The use of ceramic tile can be traced back through history for more than 4000 years. That’s because man has always desired to produce living spaces that were beautiful, durable, and easy to maintain. Beautiful tile surfaces have been found in the oldest pyramids, the ruins of Babylon, and in the ruins of ancient Greek cities. Ceramic tile remains as popular as ever today as the floor of choice in public restrooms, schools, hospitals and numerous other applications. This ongoing popularity can be attributed to both the product’s durability and design versatility.
In terms of durability, the compressive strengths of ceramic materials are extremely high, normally 50,000 to 100,000 pounds per square inch. This hardness makes ceramic materials very resistant to abrasion. Ceramic tile is also resistant to almost all acids, alkalies, and organic solvents and has the ability to withstand extremely high temperatures.
It’s easy to understand how the popularity of ceramic tile itself has endured for more than 40 centuries. It’s the perfect sustainable building product. However, when you consider the use of ceramic tile in a commercial floor or wall application, you must give equal consideration to the selection of the grout that is used to bond the tile in place. Because it is the grout that eventually causes appearance problems and maintenance headaches. But what you see isn’t the worst part. The grout can also serve as a breeding ground for mold and mildew. In a locker room or around a pool deck, the problem can magnify. And more mopping will only tend to aggravate the situation. In severe situations, the grout can also cause the formations of airborne bacteria, which can cause serious health and sanitation issues.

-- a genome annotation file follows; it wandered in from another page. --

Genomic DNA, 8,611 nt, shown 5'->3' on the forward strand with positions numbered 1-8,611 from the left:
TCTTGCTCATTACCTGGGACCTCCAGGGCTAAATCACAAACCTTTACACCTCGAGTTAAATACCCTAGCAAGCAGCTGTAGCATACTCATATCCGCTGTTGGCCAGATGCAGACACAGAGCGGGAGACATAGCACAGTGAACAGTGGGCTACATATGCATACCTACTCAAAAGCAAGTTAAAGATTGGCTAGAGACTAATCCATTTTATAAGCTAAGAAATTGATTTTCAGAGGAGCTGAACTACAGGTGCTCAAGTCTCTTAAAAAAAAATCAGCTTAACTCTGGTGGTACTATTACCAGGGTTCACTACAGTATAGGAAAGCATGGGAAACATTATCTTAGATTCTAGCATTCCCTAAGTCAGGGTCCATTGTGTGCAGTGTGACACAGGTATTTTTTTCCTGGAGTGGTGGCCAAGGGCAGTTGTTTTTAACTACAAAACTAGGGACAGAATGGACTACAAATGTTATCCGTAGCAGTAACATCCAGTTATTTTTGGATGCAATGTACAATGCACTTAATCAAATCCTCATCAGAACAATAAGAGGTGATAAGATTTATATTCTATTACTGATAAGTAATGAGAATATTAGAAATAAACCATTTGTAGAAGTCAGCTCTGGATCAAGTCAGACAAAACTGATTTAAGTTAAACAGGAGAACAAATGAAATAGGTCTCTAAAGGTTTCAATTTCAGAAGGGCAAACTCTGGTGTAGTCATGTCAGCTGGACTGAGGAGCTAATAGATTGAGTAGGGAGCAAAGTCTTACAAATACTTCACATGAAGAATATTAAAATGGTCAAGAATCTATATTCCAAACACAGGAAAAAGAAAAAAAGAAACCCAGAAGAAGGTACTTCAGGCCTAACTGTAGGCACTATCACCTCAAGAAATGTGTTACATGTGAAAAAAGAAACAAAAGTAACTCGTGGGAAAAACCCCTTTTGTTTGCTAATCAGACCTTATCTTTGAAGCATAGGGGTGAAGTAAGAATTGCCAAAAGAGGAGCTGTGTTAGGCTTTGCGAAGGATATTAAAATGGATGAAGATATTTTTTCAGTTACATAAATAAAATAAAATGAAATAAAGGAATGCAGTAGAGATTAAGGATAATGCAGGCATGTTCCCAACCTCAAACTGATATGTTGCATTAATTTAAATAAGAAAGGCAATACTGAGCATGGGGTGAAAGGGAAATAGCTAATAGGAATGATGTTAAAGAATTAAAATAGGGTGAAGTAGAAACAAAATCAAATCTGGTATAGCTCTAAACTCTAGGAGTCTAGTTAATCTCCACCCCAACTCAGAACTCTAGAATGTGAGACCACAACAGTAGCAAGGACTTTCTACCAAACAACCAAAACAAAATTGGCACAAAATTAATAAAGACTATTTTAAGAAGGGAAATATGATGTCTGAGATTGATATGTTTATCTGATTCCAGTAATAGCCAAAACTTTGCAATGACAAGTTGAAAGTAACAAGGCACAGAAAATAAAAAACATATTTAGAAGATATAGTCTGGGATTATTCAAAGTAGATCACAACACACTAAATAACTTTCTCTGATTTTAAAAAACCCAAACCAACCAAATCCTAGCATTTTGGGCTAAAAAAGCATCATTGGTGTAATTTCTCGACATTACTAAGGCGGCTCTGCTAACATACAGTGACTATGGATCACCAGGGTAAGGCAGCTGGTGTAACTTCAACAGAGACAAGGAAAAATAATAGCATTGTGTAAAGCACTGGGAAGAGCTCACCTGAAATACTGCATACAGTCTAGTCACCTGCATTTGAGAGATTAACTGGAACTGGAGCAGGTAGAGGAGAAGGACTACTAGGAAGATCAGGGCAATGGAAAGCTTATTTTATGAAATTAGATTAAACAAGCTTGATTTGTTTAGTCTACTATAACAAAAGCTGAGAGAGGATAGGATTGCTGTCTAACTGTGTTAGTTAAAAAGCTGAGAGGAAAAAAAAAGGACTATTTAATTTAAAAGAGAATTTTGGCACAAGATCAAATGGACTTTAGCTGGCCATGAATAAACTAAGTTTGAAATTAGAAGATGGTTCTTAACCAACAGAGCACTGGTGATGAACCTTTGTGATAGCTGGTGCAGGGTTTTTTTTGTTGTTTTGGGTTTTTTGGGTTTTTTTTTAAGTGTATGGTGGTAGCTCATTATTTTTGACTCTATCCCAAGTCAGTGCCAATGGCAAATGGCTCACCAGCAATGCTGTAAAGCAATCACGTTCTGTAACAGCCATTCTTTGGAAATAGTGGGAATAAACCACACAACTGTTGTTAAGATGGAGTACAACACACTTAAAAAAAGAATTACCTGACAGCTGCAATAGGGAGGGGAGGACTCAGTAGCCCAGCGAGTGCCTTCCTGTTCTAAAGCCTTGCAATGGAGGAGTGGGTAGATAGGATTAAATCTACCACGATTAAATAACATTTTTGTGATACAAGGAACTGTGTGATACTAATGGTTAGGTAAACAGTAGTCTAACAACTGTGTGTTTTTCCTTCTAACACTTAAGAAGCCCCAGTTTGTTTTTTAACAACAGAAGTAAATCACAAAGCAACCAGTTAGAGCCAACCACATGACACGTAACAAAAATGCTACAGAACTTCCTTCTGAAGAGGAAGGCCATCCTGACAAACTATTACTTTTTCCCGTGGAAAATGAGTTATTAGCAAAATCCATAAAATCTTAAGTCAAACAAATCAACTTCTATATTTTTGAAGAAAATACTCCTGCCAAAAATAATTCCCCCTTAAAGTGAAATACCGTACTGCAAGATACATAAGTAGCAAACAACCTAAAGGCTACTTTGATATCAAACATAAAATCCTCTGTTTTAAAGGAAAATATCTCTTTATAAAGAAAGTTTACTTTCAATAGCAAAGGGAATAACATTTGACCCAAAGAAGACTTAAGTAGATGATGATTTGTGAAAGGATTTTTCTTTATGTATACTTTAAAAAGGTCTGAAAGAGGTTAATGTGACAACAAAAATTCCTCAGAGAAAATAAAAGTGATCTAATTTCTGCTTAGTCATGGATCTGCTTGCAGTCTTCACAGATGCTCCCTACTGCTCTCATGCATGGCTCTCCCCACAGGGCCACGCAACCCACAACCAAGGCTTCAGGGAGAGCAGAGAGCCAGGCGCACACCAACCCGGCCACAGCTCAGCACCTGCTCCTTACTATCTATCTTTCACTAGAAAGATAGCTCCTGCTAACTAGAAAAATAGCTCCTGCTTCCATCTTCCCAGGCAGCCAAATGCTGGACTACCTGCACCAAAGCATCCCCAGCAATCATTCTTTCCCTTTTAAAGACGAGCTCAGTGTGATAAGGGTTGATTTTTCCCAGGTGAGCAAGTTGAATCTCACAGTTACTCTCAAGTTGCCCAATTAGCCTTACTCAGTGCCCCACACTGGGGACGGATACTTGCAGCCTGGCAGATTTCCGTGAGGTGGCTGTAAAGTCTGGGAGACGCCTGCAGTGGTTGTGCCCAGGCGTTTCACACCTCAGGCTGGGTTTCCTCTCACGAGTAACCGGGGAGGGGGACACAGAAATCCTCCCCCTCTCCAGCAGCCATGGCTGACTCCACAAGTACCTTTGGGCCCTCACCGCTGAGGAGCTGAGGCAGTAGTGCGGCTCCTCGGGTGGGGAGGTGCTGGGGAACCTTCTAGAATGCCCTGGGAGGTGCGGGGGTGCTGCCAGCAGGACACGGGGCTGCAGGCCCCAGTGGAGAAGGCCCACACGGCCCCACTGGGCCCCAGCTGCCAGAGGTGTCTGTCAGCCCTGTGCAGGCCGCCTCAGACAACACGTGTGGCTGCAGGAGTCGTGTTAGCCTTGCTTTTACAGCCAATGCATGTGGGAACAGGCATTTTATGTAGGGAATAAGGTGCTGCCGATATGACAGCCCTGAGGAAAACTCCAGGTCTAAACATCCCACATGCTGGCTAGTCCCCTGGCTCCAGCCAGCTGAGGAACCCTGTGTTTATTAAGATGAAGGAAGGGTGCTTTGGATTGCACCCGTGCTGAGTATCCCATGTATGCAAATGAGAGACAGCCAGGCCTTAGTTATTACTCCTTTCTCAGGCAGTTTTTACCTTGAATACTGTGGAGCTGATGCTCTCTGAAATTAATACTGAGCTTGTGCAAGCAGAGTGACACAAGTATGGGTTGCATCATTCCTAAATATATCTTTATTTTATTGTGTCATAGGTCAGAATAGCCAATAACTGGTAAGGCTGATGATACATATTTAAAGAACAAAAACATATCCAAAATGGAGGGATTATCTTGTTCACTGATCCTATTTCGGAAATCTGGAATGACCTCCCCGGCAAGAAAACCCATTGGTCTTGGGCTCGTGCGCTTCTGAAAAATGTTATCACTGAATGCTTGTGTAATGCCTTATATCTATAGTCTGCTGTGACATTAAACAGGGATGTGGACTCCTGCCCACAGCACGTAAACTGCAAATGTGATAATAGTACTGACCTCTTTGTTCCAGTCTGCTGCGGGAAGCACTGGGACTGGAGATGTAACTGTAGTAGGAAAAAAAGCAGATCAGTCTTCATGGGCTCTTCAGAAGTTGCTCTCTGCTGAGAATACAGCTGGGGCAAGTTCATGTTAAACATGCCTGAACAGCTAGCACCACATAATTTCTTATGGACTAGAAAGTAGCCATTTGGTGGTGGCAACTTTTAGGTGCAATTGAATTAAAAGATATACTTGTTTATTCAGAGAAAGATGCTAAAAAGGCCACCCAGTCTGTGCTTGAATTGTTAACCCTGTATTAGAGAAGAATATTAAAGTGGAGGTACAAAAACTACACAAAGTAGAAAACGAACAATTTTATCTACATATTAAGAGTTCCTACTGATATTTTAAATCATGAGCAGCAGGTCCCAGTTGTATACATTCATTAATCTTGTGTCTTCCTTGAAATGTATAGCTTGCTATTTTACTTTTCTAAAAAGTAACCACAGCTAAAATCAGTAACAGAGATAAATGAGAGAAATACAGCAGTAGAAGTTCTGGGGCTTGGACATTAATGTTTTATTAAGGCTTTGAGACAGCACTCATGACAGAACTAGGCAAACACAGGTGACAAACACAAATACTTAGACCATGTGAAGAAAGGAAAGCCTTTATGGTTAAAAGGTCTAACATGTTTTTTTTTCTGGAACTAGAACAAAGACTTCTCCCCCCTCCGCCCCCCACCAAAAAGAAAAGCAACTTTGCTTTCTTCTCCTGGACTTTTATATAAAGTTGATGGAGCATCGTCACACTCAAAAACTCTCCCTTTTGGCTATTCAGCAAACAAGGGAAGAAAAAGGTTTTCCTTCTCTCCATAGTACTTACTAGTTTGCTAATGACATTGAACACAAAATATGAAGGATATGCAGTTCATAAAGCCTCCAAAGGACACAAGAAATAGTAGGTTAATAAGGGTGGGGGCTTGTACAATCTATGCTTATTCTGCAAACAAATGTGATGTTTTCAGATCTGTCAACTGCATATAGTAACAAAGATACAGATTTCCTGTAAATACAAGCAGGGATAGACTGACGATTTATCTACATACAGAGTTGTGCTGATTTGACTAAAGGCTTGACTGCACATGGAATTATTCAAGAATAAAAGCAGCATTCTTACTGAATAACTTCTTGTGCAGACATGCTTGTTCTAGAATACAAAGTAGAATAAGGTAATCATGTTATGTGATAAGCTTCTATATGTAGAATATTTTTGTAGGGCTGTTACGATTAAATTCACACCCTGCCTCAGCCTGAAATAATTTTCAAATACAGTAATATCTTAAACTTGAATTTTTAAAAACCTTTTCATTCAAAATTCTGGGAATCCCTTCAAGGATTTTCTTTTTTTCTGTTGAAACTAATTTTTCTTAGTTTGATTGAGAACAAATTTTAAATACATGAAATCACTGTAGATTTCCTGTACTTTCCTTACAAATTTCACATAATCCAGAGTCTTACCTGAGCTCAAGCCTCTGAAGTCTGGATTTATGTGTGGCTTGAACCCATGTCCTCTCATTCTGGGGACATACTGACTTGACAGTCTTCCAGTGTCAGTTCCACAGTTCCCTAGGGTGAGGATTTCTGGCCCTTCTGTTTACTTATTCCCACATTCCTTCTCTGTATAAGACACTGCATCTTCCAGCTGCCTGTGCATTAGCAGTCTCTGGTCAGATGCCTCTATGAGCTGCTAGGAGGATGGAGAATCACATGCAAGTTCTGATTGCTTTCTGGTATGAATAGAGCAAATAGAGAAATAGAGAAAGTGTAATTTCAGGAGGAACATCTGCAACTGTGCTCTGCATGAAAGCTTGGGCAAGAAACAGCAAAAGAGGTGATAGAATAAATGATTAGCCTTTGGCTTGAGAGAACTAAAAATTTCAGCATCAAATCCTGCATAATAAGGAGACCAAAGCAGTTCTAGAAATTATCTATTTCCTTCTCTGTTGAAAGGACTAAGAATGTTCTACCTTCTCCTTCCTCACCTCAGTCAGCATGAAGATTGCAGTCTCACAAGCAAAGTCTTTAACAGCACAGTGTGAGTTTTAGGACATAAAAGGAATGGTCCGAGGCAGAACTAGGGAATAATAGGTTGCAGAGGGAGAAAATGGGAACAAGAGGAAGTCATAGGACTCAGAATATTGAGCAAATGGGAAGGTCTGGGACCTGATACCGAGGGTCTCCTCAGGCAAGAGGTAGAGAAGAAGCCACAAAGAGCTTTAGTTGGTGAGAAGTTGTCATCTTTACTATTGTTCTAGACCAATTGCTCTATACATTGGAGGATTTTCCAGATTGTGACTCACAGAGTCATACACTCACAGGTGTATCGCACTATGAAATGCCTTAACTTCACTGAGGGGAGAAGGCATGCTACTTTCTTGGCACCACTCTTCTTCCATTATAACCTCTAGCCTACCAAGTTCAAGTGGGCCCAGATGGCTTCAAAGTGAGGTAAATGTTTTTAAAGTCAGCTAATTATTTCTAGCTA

To prevent a health or sanitation problem with tile floors, most businesses will hire a commercial tile cleaning company on a regular basis. This option can become costly, inconvenient and only clean the surface temporarily. The alternative to ongoing commercial tile cleaning is the SaniGLAZE restorative bonding or grout restoration process, which seals your tile floor and grout to keep contaminants out.
There are three basic types of grout: Cementitious, Modified and Epoxy. It’s important to understand the characteristics of each type before selecting a maintenance regiment or undertaking a replacement or restorative project.
- Cementitious grout, also known as Portland cement-based grout has been around since the 1820’s. It is by far the most popular type of grout used on ceramic tile floors and for a long time was the only available choice. The problem with this type of grout is its high porosity. Dirty mop water, urine, spilled soft drinks and other liquids are easily absorbed into the grout causing discoloration and a dark, dirty appearance.